Basketball is a complex dance that requires shifting from one objective to another at lightning speed. To excel, you need to act with a clear mind and be totally focused on what everyone on the floor is doing. Some athletes describe this quality of mind as a “cocoon of concentration.” But that implies shutting out the world when what you really need to do is become acutely aware of what’s happening right now, this very moment.
Mindfulness supports this kind of panoramic specificity of awareness, where the mind is open and wide awake to exactly what is occurring in real time, free of distortions and at once able to focus on the specific areas of performance that will leverage best performance.
Mindfulness guards the mind
Just as a gatekeeper or guard monitors the kinds of people who are allowed to enter and exit a particular building, the habit of being mindful has the important function of guarding the mind. As you become mindful, our awareness monitors the kinds of thoughts that enter our stream of consciousness, both voluntary and uninvited (i.e., involuntary) thoughts.
Some thoughts are helpful and are given free entrance, while other thoughts are quite destructive and unhelpful. Being mindful helps you recognize such thoughts as they arise in our mind and can effectively help neutralize their negative influence. In this way, the mind is protected from the potential harm that can result from negative thinking. Mindfulness does not stop the negative thoughts, but offers each of us a different way to respond to them.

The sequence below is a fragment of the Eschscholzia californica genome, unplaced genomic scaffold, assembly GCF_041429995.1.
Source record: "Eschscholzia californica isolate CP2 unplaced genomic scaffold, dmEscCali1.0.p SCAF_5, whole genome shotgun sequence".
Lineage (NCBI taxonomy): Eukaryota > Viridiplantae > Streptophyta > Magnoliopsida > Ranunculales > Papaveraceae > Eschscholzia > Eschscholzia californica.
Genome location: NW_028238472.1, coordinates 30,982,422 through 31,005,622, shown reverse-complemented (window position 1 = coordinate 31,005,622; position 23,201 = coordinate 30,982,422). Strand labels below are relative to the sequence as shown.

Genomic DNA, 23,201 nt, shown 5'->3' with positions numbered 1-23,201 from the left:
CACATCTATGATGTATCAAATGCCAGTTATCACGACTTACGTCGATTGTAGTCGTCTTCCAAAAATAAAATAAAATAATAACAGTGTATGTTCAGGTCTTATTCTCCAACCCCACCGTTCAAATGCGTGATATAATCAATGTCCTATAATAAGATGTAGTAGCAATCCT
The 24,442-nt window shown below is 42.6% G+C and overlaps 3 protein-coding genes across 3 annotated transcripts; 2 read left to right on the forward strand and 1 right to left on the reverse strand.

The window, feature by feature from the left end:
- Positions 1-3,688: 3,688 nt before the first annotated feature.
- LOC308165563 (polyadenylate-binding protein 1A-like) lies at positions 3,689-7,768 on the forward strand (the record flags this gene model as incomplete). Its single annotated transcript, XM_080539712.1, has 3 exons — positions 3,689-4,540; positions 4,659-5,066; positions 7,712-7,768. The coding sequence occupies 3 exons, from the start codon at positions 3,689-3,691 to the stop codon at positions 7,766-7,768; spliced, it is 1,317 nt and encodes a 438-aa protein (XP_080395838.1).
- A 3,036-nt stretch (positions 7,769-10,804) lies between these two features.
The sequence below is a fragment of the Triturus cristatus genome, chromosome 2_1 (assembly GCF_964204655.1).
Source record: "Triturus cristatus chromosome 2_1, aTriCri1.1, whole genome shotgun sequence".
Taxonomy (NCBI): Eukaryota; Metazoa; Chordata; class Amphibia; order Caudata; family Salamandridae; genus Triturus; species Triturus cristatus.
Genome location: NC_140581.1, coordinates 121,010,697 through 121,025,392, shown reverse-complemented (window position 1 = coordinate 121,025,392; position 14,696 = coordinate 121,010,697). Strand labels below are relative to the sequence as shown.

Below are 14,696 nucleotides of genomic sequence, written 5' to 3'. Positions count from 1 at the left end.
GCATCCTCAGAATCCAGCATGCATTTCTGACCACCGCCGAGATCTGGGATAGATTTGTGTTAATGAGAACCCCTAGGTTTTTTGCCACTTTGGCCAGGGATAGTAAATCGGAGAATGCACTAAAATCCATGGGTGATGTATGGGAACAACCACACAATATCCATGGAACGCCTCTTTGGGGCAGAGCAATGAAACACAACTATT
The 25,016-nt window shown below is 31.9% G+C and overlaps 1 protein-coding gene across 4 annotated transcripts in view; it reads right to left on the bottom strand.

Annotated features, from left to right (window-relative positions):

It is not just “negative” thoughts that can be problematic. Thoughts like, “I don’t need to get up and go to practice; I am the best on the team; and Everyone loves me,” can also be quite problematic. As great philosopher and psychologist William James (1842–1910) said, “The greatest weapon against stress is the ability to choose one thought over another.” And it is the power of mindfulness that gives you this ability. You can choose which thoughts to engage with, to believe, to value and you also can choose to watch unhelpful, unnecessary thoughts come and go like storm clouds in the sky.
Balancing the Mind
Related to the last function, mindfulness supports a balanced perspective on what is happening. Without this capacity to bring mindful presence to our thoughts and emotions, the conditioned tendency is to be swept away by a series of domino-like thoughts and feelings. Often a thought arises in consciousness and you tend to get lost in the content of the thought, very easily. You can think of thoughts as inner-advertisements. Imagine what would happen if, every time you heard or saw on advertisement on television, you were to pick up your credit card and buy the very thing being advertised. It might not be long before you were deep in financial debt.
This example may feel far from your experience, yet think of a time you have made a mistake and criticized yourself. And think about how that story of feeling badly about yourself, doubting yourself, lasted much longer than the initial disappointment from making the mistake.
This concludes the introduction and background to the basic concept of mindfulness and conceptually how cultivating mindfulness can contribute to sport performance. The following chapter provides an introduction to the practice of mindfulness